I’d like to let you in on a little secret.

I actually raised my prices 2 times last year. The first was a small, 10% rise in April. The second was a much more dramatic rise in September (and honestly, I have to thank Megan’s talk at the Artful Biz Con for finally giving me the push I needed to take that step).

For example: at this time last year, I was selling this pair of sterling silver earrings for $22 ($22!! I seriously can’t believe that figure now – SO low!). Then it was $25. Now it is $35, and I’m much more comfortable that I’m on the right track with my pricing. Megan would probably tell me off – tell me I should be charging about $60 retail for them – but I’m not quite there yet! Like I said at the beginning, you’re never ‘done’ with pricing.

In the first 2 months of 2013, I sold around the same volume of jewellery on Etsy as I did this same time last year. (I sold a lot more overall this year because the business on my own website is much, much higher now). However, guess what? My revenue – the money I earnt – from those same volume of sales? It’s DOUBLE what I earnt last year. Therein lies the power in raising your prices to what you and your work is worth.

Not only that? I am much more comfortable with my prices now. I am a professional artisan. This is my livelihood. I have years of skill and practice. I make an excellent, quality product. And my prices reflect that.

Do yours?

 

Homework

  1. Visit your shop and do the above ‘I am a stranger’ exercise. I’d love for you to come back here and share your findings!
  2. Take just ONE of your products and work out a price using the formula I gave you above. It is very basic, but it’s a good start. Share with us what you discover – are you pricing way too low?
  3. Do you know anyone who needs this info? Share it with them via twitter, facebook, pinterest or G+ below.

10 Tasks to Do in the Quiet Months: learn to use the times of slow sales to your advantage

don't panic and carry a towel - hitchikers guide to the galaxy eye chart

{image by the Pressing Pigeon}

This post is written by Katia Donohoe.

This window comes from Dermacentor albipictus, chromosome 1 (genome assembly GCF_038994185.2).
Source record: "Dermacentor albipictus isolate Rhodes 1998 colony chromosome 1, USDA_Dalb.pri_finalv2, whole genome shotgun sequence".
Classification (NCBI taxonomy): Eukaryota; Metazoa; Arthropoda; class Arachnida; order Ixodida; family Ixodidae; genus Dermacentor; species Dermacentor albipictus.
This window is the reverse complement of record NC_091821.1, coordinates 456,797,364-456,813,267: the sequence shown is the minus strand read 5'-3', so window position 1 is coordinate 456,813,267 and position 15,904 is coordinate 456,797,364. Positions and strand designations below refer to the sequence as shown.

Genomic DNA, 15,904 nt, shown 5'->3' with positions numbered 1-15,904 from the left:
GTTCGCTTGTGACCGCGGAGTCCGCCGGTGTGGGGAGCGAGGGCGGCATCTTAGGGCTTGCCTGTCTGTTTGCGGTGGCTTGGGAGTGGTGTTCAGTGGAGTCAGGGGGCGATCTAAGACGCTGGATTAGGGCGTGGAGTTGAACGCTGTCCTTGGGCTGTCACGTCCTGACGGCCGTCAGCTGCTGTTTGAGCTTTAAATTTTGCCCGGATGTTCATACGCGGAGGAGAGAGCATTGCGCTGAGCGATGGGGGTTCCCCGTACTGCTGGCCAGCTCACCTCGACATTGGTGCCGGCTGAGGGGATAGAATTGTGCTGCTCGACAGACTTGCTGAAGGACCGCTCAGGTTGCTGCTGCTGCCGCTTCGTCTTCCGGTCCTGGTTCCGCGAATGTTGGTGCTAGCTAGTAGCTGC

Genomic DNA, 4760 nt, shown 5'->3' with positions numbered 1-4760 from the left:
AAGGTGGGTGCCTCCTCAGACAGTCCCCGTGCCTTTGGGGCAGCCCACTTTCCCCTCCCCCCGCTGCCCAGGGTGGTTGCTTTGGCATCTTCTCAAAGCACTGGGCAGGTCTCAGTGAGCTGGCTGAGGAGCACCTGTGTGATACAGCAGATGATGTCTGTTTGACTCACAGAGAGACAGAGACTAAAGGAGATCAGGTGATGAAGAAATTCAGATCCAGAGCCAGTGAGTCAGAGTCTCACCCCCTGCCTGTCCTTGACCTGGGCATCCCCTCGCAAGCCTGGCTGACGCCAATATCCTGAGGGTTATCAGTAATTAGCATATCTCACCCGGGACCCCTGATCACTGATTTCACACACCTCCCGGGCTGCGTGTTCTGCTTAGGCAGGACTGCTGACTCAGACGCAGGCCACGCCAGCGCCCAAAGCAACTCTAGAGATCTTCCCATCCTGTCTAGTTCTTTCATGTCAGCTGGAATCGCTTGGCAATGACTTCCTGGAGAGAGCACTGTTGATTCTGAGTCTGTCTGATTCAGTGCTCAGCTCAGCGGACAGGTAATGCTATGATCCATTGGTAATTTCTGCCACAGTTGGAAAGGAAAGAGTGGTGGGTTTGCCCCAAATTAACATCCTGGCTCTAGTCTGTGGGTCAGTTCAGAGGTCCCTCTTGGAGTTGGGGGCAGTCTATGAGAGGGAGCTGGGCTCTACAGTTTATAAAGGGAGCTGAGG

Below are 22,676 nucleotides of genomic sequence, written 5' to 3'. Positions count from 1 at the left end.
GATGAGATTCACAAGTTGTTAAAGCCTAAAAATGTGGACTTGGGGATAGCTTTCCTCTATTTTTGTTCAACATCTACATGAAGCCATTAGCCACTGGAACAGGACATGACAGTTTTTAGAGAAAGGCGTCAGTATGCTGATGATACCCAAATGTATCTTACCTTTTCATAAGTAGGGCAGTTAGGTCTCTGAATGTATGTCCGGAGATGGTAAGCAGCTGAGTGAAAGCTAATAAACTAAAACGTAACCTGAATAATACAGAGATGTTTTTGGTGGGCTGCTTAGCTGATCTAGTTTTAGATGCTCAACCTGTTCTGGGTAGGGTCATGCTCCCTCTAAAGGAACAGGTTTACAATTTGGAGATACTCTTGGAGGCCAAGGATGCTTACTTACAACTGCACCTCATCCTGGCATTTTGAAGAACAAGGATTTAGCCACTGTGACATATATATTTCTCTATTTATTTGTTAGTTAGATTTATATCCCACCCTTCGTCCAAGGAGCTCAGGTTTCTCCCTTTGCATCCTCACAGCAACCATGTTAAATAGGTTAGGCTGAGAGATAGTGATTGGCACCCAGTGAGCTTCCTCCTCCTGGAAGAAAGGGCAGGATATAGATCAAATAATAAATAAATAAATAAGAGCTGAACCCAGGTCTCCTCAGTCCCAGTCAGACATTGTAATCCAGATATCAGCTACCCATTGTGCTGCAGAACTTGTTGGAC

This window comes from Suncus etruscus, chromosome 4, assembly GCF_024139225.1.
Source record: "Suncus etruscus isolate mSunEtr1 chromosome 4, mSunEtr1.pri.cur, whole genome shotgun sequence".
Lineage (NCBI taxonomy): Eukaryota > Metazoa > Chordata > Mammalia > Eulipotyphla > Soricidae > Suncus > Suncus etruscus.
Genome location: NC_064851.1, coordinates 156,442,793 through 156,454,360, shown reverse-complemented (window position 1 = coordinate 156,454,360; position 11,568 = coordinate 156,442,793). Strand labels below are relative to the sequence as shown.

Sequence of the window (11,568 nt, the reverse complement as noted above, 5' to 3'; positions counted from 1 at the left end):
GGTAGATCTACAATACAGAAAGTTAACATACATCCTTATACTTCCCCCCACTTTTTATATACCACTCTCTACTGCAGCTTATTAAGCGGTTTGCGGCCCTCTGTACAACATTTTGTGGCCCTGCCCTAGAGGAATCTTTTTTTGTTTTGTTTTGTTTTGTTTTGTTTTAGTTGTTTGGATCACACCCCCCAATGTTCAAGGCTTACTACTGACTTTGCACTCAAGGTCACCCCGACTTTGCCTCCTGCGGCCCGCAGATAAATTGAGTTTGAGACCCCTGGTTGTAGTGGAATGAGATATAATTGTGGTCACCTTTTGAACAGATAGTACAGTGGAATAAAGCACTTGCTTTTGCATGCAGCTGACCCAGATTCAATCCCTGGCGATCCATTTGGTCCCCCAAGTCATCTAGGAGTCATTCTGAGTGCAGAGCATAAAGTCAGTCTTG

Didn’t have sales for a few weeks and wonder what’s happening? Are you asking yourself if it’s happening to your shop only or is it like this for other shops too?

Most likely it is. There are at least two months a year when the sales drop. Depending on what you sell, it can be January – February or June – July.

So what do you do?

Do you try to buy tons of advertising, discount your creations or get out there Facebooking and Tweeting like mad?

Definitely not!

All those things need to be consistent and time appropriate. It’s not going to make you look professional by overwhelming your reader/followers with tons of updates in their newsfeed and you don’t want to look desperate by selling your creations at a super low prices.

The fact is, it can be quiet for so many reasons – holidays so everyone is away, tax time and, if you are selling overseas, it can be weather, different public holidays and festivities.

After a 3 years in business, I did calm down a little.

I used to think that every sale was my last, got nervous and anxious when there were no sales for a week/two/three, started questioning why am I doing this, stare at the screen, go in circles checking my Facebook page, Twitter, mailbox every 2 minutes…

Sounds familiar? Then read on…

After a while, you will discover that there is no such thing as a quiet month in handmade business.

There might be no sales but you need to learn to think long term. There is always so much to do and there are always areas that you overlook while busy.

Remember, all business owners are going through the same, just at a different time of the year.

Here are a few areas that you might want to have a look at while there are no email popping up in your mailbox:

  1. Check you listing descriptions for mistakes, and maybe add more information about the item and the creative process behind it.

  2. Make sure you use all the tags in your Etsy shop.

  3. Take fresh pictures. After looking at some of my product pictures a few weeks later, I often find that the light wasn’t good enough on that day or I forgot to upload all 5 pictures in the listing…

  4. Pre-make packaging. It is always great to have all envelopes stamped with return address and have all the promotional information that is included with an item in one place, ready for the busy times.

  5. Look at your stock: what is underrepresented? My goal is to have 5 of each creation in the shop in different designs/colours (note: I sell only items in stock, no custom orders) If you take custom orders, then check if you have enough materials for all the items. You might have run out of certain supplies but forgot to take the listing down.

  6. Make new stock! There is no better time then now to create new things. Put them aside and release the slowly when there is just not enough time in the day to make anything.

  7. Tidy up the paperwork. All of us guilty of putting paperwork in a pile and moving it somewhere where nobody can see it. Go, take it out and at least sort it by month and file it.

  8. Research new supplies. Shopping for new fabric/beads/buttons is always fun! If you are not yet ready to buy, at least you will know where to find it.

  9. Research new ways to promote your business, and evaluate your promotional efforts up to date. Can a lack of advertising or marketing be the contributing factor to the slow sales?

  10. Visit those blogs that you love and leave comments.

In conclusion, don’t fixate on slow sales. Instead, use this time to concentrate on the other areas of your business that need attention.